BCS Championship 2014 Format: National Championship Proves Need for Change

Jessica MarieCorrespondent IIJanuary 8, 2013

MIAMI GARDENS, FL - JANUARY 07:  A member of the Alabama Crimson Tide holds up a newpaper front page with a headline reading 'Bama Again!' after they defeated the Notre Dame Fighting Irish by a score of 42-14 to win the 2013 Discover BCS National Championship game at Sun Life Stadium on January 7, 2013 in Miami Gardens, Florida.  (Photo by Kevin C. Cox/Getty Images)
Kevin C. Cox/Getty Images

If there was ever a perfect example of why we need a playoff system in college football, we got in on Monday night.

There's no need to harp on all the reasons why the BCS doesn't work now that we're finally getting a playoff format in 2014. We'll have six games, and the real contenders will get prime opportunities to separate themselves from the pretenders, and when the national championship rolls around, the two teams that are supposed to be there will be there.

But 2014 cannot come soon enough.

This year's national championship game proved to us that just because you are the No. 1 team in the nation doesn't mean that you are the team most deserving of a championship berth.

Was it possible that Notre Dame just had a bad game—its only bad game—at the worst possible time? Yes, it's possible. It's possible that having a 40-day layoff in between the regular-season finale and the national championship messed with the Irish's preparation, and it's possible that they just fell asleep at the wrong time.

But it's also possible that the Irish were just out of their league, and it's possible that other teams deserved to be in the national championship more than Notre Dame did, even if they had a loss in 2012. 

It's hard to determine exactly what went wrong on Monday night, but the BCS system was a part of it. Judging by strength of schedule and strength of opponents and whatever other quasi-meaningless stats you want to look at, the disparity between Alabama and Notre Dame shouldn't have been as obvious as it was.

What was obvious was that there were plenty of other teams this season that gave us a better football game—against Alabama—than Notre Dame did. One of them was LSU. Another, obviously, was Texas A&M, the only team to beat the Crimson Tide in 2012. Another was Georgia in the SEC title game. All of those teams gave us a football game to watch rather than a slaughtering.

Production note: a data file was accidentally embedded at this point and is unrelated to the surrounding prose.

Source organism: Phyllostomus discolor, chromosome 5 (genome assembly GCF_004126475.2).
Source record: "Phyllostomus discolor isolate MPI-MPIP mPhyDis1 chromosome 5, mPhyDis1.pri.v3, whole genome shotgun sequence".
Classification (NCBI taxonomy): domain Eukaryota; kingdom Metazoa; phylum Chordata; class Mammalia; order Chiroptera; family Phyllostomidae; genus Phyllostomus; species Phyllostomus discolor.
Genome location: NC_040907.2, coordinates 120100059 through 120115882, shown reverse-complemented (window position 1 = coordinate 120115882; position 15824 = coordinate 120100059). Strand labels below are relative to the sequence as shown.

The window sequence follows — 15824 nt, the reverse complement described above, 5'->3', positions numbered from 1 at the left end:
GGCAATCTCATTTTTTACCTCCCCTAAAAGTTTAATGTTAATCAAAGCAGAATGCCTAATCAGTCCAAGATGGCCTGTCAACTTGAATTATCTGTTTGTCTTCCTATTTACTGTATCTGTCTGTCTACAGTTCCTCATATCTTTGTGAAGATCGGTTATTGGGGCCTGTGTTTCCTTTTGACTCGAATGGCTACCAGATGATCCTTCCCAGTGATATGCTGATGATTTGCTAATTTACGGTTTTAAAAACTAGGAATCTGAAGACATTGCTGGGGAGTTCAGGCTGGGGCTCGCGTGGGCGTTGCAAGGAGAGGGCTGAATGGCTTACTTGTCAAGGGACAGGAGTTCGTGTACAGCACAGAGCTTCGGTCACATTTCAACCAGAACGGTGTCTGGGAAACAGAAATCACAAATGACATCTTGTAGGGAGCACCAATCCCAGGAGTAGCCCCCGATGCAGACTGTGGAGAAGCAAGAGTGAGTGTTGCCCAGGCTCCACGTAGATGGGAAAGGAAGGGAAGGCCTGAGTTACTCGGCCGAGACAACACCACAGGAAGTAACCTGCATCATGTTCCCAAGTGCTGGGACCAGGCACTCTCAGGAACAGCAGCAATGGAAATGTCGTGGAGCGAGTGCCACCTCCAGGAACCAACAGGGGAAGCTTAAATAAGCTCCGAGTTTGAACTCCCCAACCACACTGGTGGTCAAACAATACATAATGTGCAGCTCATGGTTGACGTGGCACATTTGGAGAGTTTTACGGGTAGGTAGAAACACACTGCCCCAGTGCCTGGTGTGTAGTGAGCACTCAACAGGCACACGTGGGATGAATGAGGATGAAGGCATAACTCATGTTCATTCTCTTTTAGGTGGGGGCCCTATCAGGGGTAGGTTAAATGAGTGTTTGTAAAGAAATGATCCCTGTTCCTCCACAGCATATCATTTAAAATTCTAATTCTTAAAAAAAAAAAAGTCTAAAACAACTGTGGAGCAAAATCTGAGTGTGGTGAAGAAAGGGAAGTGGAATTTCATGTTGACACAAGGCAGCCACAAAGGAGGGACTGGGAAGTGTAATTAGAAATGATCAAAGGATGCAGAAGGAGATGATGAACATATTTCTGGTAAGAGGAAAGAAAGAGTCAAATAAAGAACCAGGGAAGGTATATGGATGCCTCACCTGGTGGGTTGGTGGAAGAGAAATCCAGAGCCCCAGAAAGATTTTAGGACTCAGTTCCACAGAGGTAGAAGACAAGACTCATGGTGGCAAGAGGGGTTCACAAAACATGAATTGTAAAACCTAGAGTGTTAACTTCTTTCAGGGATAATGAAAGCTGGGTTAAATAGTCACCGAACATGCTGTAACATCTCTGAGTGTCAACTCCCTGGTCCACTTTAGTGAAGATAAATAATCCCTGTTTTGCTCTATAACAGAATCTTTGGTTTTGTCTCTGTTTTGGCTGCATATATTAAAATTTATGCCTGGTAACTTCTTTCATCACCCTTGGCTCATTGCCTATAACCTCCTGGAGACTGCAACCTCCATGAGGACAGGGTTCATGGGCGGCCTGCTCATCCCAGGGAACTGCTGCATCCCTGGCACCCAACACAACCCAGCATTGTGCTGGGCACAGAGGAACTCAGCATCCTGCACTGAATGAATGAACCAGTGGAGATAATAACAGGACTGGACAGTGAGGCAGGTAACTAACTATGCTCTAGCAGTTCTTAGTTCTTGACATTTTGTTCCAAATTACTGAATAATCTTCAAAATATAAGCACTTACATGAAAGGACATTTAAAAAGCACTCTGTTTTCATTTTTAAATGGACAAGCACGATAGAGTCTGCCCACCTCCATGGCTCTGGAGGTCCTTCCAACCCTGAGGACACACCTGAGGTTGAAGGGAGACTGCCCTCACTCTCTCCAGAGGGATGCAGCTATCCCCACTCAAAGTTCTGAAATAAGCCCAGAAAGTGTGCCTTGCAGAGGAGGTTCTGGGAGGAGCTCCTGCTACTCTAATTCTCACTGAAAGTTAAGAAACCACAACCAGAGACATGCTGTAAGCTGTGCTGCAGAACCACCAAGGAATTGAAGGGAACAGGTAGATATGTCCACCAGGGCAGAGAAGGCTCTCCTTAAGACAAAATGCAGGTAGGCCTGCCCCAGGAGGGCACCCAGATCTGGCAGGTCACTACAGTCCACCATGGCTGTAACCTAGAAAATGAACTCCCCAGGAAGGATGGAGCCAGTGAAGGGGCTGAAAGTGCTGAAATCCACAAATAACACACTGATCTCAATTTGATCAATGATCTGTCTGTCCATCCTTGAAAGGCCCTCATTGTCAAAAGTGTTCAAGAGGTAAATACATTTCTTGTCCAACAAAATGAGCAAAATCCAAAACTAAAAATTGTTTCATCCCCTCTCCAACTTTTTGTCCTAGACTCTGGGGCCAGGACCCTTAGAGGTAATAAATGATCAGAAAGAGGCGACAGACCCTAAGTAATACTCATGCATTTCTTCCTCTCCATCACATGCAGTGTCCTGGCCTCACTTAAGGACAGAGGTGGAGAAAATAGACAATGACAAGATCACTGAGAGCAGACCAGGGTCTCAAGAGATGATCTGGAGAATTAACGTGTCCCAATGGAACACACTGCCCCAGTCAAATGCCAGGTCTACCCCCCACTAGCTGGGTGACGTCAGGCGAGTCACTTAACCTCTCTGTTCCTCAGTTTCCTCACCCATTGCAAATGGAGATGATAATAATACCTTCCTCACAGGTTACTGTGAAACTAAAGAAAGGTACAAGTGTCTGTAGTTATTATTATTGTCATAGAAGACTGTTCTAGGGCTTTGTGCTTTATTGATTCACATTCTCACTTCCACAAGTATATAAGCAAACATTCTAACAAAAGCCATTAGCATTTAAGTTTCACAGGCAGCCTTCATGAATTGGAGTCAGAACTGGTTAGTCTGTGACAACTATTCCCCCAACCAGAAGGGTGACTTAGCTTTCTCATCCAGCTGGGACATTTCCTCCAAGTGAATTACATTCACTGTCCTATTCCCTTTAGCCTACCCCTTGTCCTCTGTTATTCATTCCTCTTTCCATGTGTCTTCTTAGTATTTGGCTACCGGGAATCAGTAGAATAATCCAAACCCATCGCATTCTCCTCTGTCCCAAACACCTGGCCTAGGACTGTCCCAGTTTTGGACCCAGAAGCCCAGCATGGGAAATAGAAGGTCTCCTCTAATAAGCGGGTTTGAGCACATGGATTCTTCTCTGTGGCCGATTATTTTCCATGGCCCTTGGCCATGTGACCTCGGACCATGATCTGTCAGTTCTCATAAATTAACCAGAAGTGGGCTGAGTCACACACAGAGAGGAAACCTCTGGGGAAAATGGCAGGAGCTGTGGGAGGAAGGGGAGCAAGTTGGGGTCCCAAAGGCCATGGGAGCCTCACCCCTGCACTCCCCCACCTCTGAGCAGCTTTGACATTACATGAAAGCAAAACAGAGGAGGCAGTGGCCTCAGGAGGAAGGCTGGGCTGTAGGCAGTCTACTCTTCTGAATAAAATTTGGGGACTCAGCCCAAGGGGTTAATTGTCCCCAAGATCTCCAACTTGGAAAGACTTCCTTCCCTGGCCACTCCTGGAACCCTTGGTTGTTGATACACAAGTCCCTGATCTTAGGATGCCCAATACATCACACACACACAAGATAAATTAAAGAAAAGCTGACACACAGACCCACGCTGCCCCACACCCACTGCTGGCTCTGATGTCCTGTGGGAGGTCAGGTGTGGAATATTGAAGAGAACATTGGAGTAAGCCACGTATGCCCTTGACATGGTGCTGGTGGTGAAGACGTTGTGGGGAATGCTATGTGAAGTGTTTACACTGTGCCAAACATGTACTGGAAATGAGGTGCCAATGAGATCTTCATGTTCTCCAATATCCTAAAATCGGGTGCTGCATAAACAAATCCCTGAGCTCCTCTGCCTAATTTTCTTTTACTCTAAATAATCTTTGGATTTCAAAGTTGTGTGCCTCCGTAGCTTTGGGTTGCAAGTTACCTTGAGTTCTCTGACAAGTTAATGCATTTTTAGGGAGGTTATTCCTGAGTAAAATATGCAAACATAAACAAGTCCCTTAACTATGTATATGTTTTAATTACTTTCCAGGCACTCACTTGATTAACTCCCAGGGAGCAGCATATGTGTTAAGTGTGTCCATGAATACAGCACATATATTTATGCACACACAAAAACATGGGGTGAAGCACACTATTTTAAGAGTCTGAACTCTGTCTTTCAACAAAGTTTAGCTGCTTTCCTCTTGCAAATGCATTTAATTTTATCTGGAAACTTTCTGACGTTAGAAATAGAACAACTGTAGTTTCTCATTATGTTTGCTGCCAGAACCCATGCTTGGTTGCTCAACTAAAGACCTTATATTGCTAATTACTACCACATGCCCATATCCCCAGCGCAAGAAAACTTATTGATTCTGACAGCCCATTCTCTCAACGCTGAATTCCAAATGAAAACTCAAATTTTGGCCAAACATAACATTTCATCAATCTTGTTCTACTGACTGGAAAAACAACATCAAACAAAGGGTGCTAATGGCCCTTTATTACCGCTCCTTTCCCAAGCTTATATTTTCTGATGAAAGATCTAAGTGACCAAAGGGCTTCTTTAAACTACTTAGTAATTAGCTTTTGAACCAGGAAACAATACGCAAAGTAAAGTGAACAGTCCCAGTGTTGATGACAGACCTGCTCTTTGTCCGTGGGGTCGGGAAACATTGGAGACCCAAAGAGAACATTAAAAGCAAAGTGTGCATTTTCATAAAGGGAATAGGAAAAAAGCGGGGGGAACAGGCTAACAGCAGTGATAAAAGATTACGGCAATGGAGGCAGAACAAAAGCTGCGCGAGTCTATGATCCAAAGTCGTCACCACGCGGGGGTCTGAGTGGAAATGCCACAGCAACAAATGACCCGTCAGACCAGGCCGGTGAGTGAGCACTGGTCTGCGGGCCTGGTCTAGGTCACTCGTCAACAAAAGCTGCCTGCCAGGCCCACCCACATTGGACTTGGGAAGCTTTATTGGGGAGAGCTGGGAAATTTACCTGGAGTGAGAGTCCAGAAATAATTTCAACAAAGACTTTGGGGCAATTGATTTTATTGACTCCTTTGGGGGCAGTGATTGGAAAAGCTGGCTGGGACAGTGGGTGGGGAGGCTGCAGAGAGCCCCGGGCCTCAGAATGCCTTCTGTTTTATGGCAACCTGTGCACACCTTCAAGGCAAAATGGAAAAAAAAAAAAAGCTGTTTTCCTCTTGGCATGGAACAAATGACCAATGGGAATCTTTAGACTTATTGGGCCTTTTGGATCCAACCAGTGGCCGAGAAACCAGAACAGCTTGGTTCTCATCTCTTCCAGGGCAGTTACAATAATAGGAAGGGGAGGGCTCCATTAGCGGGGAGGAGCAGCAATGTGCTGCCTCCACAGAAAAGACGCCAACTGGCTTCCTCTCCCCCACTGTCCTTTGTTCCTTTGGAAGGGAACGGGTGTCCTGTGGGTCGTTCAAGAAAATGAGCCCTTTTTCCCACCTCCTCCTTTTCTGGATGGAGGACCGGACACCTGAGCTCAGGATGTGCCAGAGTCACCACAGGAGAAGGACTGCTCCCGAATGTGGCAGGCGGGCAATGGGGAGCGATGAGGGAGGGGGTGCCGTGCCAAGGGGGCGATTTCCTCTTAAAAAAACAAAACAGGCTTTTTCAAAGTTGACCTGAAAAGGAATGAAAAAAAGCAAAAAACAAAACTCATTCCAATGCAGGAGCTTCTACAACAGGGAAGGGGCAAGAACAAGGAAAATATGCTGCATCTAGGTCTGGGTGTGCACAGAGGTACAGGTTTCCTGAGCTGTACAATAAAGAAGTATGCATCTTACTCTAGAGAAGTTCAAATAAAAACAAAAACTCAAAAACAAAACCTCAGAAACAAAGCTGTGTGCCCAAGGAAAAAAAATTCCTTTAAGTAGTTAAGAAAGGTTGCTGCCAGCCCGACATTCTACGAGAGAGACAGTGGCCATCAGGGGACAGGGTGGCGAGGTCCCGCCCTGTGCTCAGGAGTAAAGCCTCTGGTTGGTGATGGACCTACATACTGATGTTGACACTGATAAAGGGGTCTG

What happened on Monday night wasn't good for Notre Dame. Being in the national championship is an accomplishment, but getting beaten the way the Irish did counteracts that accomplishment. It made the Irish look like frauds. It made them look unprepared and overwhelmed. It made them look like they would have been better off playing in the Orange Bowl or the Gator Bowl because at least in those bowls they would have been able to compete.

They may have been the No. 1 team in the nation, and they may have been able to beat up on the Oklahomas and the USCs of the world in 2012, but they weren't a national championship-caliber team. Alabama made that very clear when it made "the nation's best defense" look like the Tennessee Titans defense. 

There's no way to say, conclusively, that a Florida, or an Oregon, or a Georgia would have been able to do better than Notre Dame did on Monday night. But at least a playoff system would have given those teams a chance of doing better. A playoff system would have rewarded the teams that are truly capable of being the best of the best because it would have given them a chance to do so prior to Jan. 8.  

A playoff system would have given us something better than the one-sided beatdown we could only get from a computerized system that is growing more and more irrelevant each year.

Every other sport has a playoff system. It's time for college football to catch up. But it's OK. It's almost 2014.